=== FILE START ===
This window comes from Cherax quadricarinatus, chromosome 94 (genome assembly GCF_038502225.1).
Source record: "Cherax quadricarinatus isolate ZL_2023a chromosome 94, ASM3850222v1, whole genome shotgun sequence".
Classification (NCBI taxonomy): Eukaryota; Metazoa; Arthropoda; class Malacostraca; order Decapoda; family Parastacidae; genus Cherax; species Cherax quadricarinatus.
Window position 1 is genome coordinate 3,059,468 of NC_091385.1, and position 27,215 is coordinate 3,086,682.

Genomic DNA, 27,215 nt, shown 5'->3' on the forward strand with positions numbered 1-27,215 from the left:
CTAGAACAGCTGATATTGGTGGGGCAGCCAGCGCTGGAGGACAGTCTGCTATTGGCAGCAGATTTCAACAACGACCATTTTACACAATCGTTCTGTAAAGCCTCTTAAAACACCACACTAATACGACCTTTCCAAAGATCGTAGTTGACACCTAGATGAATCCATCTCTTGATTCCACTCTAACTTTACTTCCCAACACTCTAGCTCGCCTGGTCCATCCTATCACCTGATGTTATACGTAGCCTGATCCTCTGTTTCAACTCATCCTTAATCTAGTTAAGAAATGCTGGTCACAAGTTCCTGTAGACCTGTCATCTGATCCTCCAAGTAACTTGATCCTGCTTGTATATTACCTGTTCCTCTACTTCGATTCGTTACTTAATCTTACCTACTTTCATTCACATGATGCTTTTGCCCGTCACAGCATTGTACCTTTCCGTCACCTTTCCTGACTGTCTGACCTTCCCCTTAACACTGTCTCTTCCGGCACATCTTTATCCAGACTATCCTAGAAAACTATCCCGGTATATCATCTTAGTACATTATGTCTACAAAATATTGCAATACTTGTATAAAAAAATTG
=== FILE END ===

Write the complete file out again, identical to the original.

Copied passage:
This window comes from Cherax quadricarinatus, chromosome 94 (genome assembly GCF_038502225.1).
Source record: "Cherax quadricarinatus isolate ZL_2023a chromosome 94, ASM3850222v1, whole genome shotgun sequence".
Classification (NCBI taxonomy): Eukaryota; Metazoa; Arthropoda; class Malacostraca; order Decapoda; family Parastacidae; genus Cherax; species Cherax quadricarinatus.
Window position 1 is genome coordinate 3,059,468 of NC_091385.1, and position 27,215 is coordinate 3,086,682.

Genomic DNA, 27,215 nt, shown 5'->3' on the forward strand with positions numbered 1-27,215 from the left:
CTAGAACAGCTGATATTGGTGGGGCAGCCAGCGCTGGAGGACAGTCTGCTATTGGCAGCAGATTTCAACAACGACCATTTTACACAATCGTTCTGTAAAGCCTCTTAAAACACCACACTAATACGACCTTTCCAAAGATCGTAGTTGACACCTAGATGAATCCATCTCTTGATTCCACTCTAACTTTACTTCCCAACACTCTAGCTCGCCTGGTCCATCCTATCACCTGATGTTATACGTAGCCTGATCCTCTGTTTCAACTCATCCTTAATCTAGTTAAGAAATGCTGGTCACAAGTTCCTGTAGACCTGTCATCTGATCCTCCAAGTAACTTGATCCTGCTTGTATATTACCTGTTCCTCTACTTCGATTCGTTACTTAATCTTACCTACTTTCATTCACATGATGCTTTTGCCCGTCACAGCATTGTACCTTTCCGTCACCTTTCCTGACTGTCTGACCTTCCCCTTAACACTGTCTCTTCCGGCACATCTTTATCCAGACTATCCTAGAAAACTATCCCGGTATATCATCTTAGTACATTATGTCTACAAAATATTGCAATACTTGTATAAAAAAATTG